Physicians may be able to identify children at risk for epilepsy if they undergo EEG and MRI within days of having a febrile seizure.
Physicians may be able to identify children at risk for epilepsy if they undergo electroencephalography and MRI within days of having a febrile seizure, according to a study funded by the National Institutes of Health. Two papers, one reporting the MRI findings, the other the EEG findings, were published today in the journal Neurology.
Although febrile seizures, seizures that last 10 minutes or less, are not uncommon, having one or more prolonged febrile seizure is a risk factor for developing epilepsy later in life. This risk can be as high as 30 percent to 40 percent following febrile status epilepticus (FSE), which can last from 30 minutes to several hours.
“While the majority of children fully recover from febrile status epilepticus, some will go on to develop epilepsy,” study investigator Shlomo Shinnar, MD, PhD, said in a in a press release. “We have no way of knowing yet who they will be.”
The researchers sought to develop biomarkers that could indicate the increased risk of epilepsy. Their study, The Consequences of Prolonged Febrile Seizures in Childhood (FEBSTAT), focused on FSE and the risk of temporal lobe epilepsy. The children in the study underwent blood tests, a neurological exam, MRI, and EEG within 72 hours of being seen in an emergency room for FSE.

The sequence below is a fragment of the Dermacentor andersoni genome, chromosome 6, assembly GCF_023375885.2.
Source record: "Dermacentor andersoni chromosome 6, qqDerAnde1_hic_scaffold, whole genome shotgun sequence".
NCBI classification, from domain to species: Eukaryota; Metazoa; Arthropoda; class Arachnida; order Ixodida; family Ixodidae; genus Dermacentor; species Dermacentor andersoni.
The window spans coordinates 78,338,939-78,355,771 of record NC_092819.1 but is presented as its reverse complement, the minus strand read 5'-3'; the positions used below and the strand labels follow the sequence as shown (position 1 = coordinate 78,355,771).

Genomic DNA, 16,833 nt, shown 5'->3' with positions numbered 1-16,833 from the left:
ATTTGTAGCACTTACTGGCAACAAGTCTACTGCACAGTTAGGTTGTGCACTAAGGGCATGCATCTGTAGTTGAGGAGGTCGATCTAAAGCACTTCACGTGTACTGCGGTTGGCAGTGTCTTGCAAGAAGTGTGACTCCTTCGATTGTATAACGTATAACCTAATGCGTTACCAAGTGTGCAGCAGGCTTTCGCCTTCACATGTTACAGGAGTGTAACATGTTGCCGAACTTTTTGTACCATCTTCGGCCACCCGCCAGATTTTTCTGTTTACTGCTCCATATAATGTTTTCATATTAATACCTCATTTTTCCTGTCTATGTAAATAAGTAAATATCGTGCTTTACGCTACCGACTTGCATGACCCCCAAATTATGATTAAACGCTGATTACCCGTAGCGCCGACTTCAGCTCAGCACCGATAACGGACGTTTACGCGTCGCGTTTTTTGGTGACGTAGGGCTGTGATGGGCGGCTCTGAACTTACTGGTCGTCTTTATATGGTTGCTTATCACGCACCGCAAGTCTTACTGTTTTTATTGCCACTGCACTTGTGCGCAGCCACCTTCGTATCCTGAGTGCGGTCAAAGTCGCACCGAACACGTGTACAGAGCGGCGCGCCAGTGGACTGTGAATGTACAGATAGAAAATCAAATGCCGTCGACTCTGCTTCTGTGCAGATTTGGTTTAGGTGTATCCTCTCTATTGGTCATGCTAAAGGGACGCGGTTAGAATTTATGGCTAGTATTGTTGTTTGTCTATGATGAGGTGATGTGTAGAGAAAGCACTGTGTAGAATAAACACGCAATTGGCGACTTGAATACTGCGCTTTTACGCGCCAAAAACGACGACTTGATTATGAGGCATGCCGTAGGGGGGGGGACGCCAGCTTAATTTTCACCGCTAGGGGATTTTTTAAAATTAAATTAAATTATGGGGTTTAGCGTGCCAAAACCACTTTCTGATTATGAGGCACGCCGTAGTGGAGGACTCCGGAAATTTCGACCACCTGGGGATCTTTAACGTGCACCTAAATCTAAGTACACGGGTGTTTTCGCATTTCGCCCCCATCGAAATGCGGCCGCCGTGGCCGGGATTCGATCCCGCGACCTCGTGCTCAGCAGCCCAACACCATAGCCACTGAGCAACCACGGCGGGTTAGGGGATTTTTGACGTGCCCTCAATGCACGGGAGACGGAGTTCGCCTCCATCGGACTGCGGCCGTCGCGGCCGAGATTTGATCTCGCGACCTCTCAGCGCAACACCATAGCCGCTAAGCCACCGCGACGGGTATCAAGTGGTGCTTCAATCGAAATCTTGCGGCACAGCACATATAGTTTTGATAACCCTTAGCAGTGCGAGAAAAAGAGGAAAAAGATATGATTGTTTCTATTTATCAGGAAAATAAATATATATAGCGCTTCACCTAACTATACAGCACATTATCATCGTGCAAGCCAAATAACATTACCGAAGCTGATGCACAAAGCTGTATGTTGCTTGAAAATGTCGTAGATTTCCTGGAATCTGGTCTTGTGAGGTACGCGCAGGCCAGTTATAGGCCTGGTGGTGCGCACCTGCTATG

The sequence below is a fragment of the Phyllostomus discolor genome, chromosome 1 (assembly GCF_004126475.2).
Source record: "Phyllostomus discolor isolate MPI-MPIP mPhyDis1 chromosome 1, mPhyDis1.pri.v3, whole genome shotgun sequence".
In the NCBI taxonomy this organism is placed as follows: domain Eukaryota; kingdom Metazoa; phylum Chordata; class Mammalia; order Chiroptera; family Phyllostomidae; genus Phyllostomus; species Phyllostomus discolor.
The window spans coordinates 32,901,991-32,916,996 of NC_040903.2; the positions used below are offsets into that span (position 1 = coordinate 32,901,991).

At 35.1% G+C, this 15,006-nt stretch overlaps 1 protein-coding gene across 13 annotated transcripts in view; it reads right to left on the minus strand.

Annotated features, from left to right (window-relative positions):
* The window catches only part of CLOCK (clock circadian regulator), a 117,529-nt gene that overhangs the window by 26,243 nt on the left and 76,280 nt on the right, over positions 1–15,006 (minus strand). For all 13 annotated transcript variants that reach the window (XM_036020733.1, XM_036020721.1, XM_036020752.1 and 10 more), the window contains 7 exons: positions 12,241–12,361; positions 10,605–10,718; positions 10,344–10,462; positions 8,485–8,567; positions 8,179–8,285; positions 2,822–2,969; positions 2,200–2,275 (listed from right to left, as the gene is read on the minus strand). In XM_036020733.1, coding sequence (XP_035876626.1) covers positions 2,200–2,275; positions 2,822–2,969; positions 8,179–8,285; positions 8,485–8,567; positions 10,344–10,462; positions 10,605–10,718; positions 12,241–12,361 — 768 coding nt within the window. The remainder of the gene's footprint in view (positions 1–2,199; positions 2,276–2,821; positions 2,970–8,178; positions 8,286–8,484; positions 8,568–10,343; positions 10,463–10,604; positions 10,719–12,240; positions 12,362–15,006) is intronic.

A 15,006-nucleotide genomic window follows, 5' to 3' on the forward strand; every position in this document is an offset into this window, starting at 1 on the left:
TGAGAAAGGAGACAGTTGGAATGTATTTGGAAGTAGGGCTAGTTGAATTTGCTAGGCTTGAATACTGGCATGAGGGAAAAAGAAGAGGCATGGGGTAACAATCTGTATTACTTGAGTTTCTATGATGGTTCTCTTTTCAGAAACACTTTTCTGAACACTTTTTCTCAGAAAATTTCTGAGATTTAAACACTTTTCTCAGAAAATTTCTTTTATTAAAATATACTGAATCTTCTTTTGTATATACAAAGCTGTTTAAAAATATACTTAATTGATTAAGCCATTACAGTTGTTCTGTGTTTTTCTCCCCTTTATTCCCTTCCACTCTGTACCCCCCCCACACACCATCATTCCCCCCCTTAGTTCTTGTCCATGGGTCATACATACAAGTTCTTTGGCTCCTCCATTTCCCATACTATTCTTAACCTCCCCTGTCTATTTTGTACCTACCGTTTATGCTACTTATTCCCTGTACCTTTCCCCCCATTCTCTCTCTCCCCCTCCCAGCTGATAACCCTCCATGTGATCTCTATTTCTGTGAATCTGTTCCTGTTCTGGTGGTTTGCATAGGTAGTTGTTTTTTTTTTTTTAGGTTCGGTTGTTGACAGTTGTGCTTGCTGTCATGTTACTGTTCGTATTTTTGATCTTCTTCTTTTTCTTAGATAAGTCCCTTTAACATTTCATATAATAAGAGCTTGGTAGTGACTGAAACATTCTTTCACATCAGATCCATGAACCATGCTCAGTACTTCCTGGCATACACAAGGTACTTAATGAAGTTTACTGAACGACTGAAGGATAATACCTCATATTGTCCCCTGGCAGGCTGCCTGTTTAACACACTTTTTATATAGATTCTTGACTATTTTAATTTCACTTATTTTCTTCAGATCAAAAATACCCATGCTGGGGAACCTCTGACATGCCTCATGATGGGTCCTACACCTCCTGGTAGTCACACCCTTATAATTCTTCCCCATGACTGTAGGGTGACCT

MRI findings showed that 22 of 191 children who had experienced FSE (11.5 percent) showed signs of hippocampal injury and 20 (10.5 percent) had developmental abnormalities of the hippocampus. In addition, 45.2 percent had abnormal EEG findings. Children with evidence of acute brain injury after FSE were also more than twice as likely to have abnormal EEG findings.
Compared with the children with FSE, of the 96 children who had simple febrile seizures, only two (2.1 percent) had developmental abnormalities of the hippocampus and none had signs of brain injury.
“This study may give us insights into how epilepsy develops,” said Vicky Whittemore, PhD, a program director at the NIH’s National Institute of Neurological Disorders and Stroke (NINDS), also in the press release. The NINDS funded the study.
“If MRI and EEG findings associated with FSE ultimately do correlate with epilepsy, they could be used to identify kids who are at risk and who might benefit from research on preventative therapies for epilepsy.”